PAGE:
Spontaneous bacterial peritonitis is an infectious condition that occurs specifically in individuals with ascites. Ascites is the term used to describe abnormal fluid accumulation in the peritoneal cavity. The peritoneal cavity is the space between your internal abdominal organs and your muscular abdominal wall.
Ascites occurs in people who have chronic liver failure. Most medical professionals will refer to chronic liver failure as cirrhosis. The most common cause of cirrhosis is drinking too much alcohol. Other common causes of cirrhosis are infection with the viruses Hepatitis B and/or Hepatitis C.
Some people may develop cirrhosis simply from being obese, while other people develop liver failure from excess iron or copper deposition in their liver.
When someone has chronic liver failure and develops even a small amount of ascites, they are at risk of developing spontaneous bacterial peritonitis. Symptoms of spontaneous bacterial peritonitis in patients with liver failure include:
-Fevers and chills
-Nausea and vomiting
-Abdominal tenderness to palpation and abdominal pain
-Jaundice (yellow skin and/or eyes)
Spontaneous bacterial peritonitis is diagnosed by examination of the ascitic fluid that is withdrawn during paracentesis. Patients with ascitic fluid polymorphonuclear leukocyte (PMNL) counts of 250 cells per mm3 or greater should receive empiric antibiotic therapy.
Patients with ascitic fluid PMNL counts less than 250 cells per mm3, but who have signs and symptoms of infection should receive empiric antibiotic therapy as well.
Empiric therapy means that the person is treated for an infection before it is proven, via culture of the fluid, that an infection is actually present. The antibiotic often used for empiric treatment of spontaneous bacterial peritonitis, or SBP, is cefotaxime [Claforan] 2 g intravenously every eight hours.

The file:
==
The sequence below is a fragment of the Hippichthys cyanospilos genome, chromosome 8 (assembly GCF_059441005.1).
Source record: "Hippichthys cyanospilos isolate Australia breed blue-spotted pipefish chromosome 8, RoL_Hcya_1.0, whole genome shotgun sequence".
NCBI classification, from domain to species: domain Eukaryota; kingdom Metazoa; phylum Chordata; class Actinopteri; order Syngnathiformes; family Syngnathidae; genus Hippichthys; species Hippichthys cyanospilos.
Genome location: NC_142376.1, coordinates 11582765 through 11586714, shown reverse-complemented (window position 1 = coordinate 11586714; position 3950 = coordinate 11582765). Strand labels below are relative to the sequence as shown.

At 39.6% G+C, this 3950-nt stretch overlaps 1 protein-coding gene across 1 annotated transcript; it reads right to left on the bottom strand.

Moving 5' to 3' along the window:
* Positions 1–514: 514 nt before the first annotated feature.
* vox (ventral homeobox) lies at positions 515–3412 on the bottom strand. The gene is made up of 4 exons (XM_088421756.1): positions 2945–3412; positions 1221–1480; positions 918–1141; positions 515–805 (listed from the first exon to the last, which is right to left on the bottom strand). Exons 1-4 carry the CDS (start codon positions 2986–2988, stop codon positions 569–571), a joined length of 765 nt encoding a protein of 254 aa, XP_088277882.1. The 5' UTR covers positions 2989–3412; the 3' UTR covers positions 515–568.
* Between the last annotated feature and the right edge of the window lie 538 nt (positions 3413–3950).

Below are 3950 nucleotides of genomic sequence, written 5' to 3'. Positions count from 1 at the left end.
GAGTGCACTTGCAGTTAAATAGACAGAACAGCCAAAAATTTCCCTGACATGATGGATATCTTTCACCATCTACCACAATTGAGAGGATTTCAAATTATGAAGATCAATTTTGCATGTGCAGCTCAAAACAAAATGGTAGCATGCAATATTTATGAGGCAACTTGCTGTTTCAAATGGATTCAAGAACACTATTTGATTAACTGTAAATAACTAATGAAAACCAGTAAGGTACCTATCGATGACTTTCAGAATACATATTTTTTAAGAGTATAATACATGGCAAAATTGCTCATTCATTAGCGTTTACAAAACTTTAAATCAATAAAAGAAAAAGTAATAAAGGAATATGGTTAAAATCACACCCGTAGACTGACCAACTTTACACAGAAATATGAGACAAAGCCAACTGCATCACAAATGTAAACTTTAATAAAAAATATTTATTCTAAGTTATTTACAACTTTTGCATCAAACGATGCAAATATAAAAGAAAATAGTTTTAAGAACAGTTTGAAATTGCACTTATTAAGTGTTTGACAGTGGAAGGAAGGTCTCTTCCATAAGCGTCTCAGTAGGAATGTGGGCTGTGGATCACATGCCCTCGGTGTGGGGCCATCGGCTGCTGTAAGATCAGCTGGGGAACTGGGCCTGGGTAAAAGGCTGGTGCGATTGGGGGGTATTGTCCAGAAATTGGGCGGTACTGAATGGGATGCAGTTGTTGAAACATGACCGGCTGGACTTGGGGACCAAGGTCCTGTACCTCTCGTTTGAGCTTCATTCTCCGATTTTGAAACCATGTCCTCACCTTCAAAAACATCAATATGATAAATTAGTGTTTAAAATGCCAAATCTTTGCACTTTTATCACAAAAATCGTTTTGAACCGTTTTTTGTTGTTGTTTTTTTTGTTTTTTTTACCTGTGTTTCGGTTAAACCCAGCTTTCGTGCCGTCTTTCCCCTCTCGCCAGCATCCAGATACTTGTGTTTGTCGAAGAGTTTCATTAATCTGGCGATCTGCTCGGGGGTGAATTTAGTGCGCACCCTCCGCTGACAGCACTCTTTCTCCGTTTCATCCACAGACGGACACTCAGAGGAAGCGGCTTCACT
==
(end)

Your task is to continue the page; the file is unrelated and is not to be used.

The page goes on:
Patients are also often given albumin in the amount of 1.5 g per kg body weight within six hours of detection, as well as 1 g per kg of albumin on day 3 after initial albumin infusion. The albumin is given to prevent spontaneous bacterial peritonitis in patients with ascites.
If a patient cannot receive IV cefotaxime, the oral alternative is ofloxacin (Floxin) at 400 mg twice daily. Ofloxacin is used as an alternative to intravenous medications only in cirrhotic patients without vomiting, shock, severe hepatic encephalopathy, or a creatinine level greater than 3 mg per dL.
Many people survive their first episode of spontaneous bacterial peritonitis. These people should then receive long-term antibiotics such as Bactrim or Septra to prevent future episodes of SBP.